I live in a town that is pretty much surrounded by the Atlantic Ocean.
My town is essentially a peninsula and there are only two roads in and out of town – one to the
north and one to the west. For the past few days there have been electronic signs posted announcing
that two roads in the city north of me would be closed because of “an event on the coming Sunday.”
On Sunday morning, I had to leave town to meet with friends and family
north of my town. In recognition of the two announced road closures in the city north of my town,
I meant to exit my town by the northern road out of town and then turn west before encountering
the road closures. As I was heading out of town, I heard a traffic report on my car radio
announcing a closure of a west-bound street at the end of the east/west road out of my town.
At the northern end of town, I came to a road block manned by the
state police, forcing me to turn west before the east/west road I wanted to take. That presented
no problem, since I could re-enter the west-bound road I wanted to take at the end of the detour.
Vain hope! At the end of the detour was another road block manned by the state police, forcing
me to turn south. I was now getting annoyed.
As I proceeded south, I came upon yet another road block manned by
the state police at what was the western exit from my town. Normally, I would have turned west
at the road block, but the earlier traffic report had indicated that the road would be closed.
As I passed that road, I turned my head and saw that the road was not closed – the traffic
report had been in error. After some unprintable language and a 15 mile detour, I was able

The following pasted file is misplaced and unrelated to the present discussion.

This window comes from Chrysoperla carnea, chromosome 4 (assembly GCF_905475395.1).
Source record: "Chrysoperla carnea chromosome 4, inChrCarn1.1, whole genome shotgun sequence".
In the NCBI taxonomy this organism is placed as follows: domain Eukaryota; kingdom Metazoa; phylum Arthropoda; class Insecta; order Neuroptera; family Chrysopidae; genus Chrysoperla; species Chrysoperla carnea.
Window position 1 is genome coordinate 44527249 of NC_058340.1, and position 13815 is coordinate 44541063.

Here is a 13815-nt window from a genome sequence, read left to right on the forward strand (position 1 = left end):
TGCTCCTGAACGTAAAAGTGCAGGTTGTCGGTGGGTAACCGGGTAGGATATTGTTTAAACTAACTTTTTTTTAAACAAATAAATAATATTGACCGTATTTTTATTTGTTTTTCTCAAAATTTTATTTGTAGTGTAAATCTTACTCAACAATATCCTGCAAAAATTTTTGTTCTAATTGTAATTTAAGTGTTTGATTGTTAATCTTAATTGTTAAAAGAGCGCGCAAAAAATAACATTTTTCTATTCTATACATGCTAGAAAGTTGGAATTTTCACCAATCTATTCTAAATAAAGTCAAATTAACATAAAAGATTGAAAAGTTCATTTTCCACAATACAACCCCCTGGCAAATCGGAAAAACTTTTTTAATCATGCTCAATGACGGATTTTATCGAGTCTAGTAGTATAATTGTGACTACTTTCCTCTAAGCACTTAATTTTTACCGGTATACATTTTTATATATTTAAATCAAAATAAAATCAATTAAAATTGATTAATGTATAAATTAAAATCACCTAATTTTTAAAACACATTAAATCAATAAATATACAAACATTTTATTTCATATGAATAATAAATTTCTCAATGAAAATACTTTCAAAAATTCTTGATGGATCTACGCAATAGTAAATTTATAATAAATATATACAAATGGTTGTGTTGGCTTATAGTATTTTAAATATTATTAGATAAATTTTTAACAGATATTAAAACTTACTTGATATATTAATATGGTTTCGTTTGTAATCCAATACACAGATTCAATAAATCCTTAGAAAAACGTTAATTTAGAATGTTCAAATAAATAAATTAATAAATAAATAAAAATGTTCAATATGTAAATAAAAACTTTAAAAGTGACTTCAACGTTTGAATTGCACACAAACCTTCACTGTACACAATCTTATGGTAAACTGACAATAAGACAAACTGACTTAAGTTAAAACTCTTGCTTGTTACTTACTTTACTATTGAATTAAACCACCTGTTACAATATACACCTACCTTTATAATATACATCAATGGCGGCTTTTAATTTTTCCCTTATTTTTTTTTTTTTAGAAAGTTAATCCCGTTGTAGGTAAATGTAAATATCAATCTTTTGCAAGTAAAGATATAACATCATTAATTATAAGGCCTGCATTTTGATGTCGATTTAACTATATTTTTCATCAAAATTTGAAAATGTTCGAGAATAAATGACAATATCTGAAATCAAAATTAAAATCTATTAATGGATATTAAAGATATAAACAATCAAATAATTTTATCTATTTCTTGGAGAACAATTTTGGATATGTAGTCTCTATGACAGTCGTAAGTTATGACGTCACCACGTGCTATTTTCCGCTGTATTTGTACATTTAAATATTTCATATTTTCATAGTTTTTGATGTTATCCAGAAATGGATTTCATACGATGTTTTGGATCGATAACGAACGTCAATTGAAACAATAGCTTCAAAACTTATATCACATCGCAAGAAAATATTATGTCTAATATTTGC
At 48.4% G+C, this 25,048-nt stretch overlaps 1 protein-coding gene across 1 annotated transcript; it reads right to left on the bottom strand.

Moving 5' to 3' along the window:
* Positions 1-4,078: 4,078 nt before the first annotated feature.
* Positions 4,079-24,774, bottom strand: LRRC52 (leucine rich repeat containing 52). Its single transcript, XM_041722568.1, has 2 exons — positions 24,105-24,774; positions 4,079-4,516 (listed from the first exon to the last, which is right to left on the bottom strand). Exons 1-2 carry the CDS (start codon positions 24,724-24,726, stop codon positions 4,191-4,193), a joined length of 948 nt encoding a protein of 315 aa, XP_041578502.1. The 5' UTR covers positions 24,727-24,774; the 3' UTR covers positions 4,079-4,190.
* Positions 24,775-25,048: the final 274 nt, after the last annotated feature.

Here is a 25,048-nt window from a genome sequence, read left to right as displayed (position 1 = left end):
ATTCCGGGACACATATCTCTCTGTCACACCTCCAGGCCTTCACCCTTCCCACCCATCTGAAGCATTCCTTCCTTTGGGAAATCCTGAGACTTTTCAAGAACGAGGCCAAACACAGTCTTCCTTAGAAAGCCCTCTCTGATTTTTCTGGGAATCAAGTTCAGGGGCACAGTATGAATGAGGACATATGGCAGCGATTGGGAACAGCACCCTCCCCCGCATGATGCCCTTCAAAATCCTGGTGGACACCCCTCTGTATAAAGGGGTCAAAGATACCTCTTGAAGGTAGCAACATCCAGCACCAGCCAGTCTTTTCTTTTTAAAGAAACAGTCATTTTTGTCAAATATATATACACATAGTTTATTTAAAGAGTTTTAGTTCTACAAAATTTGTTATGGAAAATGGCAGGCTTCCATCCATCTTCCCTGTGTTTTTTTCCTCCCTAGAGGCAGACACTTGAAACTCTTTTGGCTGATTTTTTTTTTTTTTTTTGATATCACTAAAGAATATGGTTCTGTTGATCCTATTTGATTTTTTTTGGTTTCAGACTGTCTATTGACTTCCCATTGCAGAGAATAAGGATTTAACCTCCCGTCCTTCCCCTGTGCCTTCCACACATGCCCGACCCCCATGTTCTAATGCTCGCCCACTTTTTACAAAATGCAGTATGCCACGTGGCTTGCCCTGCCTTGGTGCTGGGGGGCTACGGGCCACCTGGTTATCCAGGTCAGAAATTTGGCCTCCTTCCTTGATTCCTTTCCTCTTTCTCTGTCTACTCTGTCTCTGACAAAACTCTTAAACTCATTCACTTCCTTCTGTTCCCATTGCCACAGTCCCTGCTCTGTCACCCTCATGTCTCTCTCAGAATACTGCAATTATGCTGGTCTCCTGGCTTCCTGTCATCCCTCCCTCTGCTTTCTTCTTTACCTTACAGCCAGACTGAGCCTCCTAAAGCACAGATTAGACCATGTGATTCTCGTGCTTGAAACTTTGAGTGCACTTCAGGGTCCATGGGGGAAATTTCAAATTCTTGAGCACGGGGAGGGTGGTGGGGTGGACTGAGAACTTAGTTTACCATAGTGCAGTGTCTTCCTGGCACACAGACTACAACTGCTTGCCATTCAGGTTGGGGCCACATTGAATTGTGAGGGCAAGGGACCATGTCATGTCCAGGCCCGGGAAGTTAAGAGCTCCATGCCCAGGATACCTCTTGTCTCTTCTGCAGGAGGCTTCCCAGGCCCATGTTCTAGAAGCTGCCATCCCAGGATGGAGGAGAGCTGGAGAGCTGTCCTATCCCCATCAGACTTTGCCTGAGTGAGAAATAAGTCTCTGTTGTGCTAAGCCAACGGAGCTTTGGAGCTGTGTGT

to resume my trip to meet with friends and family.
In addition to my elevated blood pressure and the utterance of
several expletives, I made the following vow. “I will never contribute to any
charity that inconveniences me and other people as this one did.”
The road race that caused all this trouble and aggravation was
sponsored by Michelob Ultra beer and the MDA (Muscular Dystrophy Association) Team Momentum.
Consequently, I pledge to never drink Michelob beer and to never contribute to the
Muscular Dystrophy Association.
If an organization wishes to conduct a charity race or a walk for
charity, they should have the courtesy and good sense to hold the event at a location that
doesn’t create traffic gridlock and inconveniences thousands of people. There are numerous
walking trails, biking paths, parks and reservations in and around greater Boston to do so.
The walking/biking paths along both sides of the Charles River are
one example. The Minuteman bike path from Cambridge to Bedford is another. There is the
Breakheart Reservation in Saugus and dozens of other very suitable locations. In addition,
there is no need for the charity to incur the expense of numerous police details to man road
blocks and detours. The money spent on these police details would be much better used if it
went to the charity and the recipients of the charity’s services.
So, I repeat: any charity considering holding a road race or walk
for charity that unnecessarily inconveniences me and my fellow citizens and which wastes
moneys being contributed to it will not get my money. I say to them, ”Don’t Ask Me